Chef Encrypted Bags

When I am writing new orchetration and automation, I run into a common issue.  How do I keep my credentials confidential, and provide assurance the credential's integrity is complete?  Chef has a feature called Encrypted Bags.  However, many of the initial operational security "best practices" are implemented as antipatterns.  Go ahead and try.  You will discover it is simple to create and maintain secrets across global clouds.  However, process, automation, and computation begins to fail at scale.  Very rarely, one will elegantly handle the cases when they need to change or revert their key on the fly.  Ask your cloud provider the last time they change their secrets.  You will be surprised at their answers.  It is fairly simple to update a secret on one ami instance and bounce the box.  However, it is something else completely when one has to balance 2000+ ami with varying levels of secrets and access.  Trust me, it will get very nasty and complicated.

Some entities will solve it with CertMaster.  Your mileage will vary due to the underlying fact CertMaster is certificate authority software.  Certmaster's assurance is limited to the degree one can trust SSL / X.509 and its' inherent flaws.  Others will replace Chef's data bags on the fly and store the secrets in clear text as an environment variable. If you need me to point out the issues with storing secrets as an environment varable in clear-text, then one needs to go back to information security 101 and get their <insert info sec credential here> .  Since Chef doesn't have a conception of node metadata and data bags, one will need to account for this in their orchestration automation or have Chef implement node metadata and bags.  Another method to accomplish secret handling is to use popen and run the knife commands.  However, running shell commands is antipattern.  Ones' mileage will vary.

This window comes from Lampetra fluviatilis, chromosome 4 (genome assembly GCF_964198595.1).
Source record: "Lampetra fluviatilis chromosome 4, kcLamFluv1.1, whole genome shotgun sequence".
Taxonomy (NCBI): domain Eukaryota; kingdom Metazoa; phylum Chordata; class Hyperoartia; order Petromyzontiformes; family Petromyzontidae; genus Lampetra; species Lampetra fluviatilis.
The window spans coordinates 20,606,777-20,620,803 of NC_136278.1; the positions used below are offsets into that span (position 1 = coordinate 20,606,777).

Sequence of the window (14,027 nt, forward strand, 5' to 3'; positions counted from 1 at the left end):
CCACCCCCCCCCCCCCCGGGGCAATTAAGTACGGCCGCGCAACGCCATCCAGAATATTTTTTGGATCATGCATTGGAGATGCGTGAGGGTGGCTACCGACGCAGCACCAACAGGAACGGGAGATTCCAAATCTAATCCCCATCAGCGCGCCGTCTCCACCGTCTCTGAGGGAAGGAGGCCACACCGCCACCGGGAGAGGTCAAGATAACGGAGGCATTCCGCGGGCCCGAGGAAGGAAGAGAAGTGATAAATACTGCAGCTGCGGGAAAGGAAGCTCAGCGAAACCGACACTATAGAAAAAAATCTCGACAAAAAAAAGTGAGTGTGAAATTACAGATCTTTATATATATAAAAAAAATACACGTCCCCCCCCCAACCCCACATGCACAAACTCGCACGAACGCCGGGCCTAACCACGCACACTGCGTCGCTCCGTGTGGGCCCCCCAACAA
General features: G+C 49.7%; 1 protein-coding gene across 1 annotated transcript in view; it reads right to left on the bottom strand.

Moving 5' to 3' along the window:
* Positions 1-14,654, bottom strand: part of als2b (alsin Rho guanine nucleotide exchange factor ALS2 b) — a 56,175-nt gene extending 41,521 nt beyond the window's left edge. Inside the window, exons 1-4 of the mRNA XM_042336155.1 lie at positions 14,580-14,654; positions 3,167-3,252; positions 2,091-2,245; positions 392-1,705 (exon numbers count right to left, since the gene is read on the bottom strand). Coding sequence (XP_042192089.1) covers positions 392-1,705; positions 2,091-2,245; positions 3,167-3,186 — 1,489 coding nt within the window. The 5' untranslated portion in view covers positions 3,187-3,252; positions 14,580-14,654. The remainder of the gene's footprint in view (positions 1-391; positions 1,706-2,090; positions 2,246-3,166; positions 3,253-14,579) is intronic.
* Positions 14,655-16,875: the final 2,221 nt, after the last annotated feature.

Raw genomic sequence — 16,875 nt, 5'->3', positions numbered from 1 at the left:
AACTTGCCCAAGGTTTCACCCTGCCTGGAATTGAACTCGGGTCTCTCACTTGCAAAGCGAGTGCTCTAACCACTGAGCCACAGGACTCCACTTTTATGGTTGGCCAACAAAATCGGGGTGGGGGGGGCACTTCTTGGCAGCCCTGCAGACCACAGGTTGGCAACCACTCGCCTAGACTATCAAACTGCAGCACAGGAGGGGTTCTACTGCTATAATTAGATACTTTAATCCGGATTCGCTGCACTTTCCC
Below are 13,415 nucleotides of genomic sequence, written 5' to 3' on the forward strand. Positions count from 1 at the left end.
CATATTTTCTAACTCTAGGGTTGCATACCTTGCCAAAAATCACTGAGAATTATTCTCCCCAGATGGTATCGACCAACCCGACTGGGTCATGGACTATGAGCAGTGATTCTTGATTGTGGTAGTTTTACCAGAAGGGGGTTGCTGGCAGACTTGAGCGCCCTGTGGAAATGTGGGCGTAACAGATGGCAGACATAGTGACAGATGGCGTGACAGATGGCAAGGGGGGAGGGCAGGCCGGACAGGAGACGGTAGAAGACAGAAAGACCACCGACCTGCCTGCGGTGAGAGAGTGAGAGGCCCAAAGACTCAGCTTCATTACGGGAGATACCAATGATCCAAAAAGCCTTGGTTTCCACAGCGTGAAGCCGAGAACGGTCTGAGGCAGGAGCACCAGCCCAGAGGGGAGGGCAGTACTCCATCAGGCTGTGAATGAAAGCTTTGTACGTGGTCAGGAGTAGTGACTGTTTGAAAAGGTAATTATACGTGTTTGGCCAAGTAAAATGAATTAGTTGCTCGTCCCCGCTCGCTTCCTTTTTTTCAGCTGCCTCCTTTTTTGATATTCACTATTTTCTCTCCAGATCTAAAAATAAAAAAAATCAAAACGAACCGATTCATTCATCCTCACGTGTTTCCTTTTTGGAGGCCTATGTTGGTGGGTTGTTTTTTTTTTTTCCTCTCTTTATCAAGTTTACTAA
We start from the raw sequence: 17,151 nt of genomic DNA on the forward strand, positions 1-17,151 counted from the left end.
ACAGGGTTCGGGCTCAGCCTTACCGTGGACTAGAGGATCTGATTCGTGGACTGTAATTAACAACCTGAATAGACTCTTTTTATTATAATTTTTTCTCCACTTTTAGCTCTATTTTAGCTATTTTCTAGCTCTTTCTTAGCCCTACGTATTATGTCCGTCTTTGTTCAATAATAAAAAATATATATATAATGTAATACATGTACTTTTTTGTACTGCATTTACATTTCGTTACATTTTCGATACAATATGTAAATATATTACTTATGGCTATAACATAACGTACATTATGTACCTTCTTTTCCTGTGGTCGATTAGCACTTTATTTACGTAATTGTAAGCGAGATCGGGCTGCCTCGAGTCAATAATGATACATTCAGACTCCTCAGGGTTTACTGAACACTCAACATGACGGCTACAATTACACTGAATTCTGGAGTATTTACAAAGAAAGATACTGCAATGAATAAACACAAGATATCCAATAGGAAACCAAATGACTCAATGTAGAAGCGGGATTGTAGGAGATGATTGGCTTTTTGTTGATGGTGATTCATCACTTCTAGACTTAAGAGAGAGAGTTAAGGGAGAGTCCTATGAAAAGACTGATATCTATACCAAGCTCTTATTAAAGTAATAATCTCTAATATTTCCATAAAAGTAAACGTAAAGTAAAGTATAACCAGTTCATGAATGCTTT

Personally, I implemented "cutting edge" distributed cryptographic research, created a ruby crypto library, and modified Chef's Encrypted Bags source.  Use at your own risk. "...Alice refuses to give up. She hires a handsome young glovebox researcher, and tasks him with developing a glove flexible enough to permit the nimble assembly of jewels and unlocking of boxes, but sturdy enough to prevent the boxes from being easily compromised. The researcher, amazed at his good fortune, plunges into the problem..."

Good luck!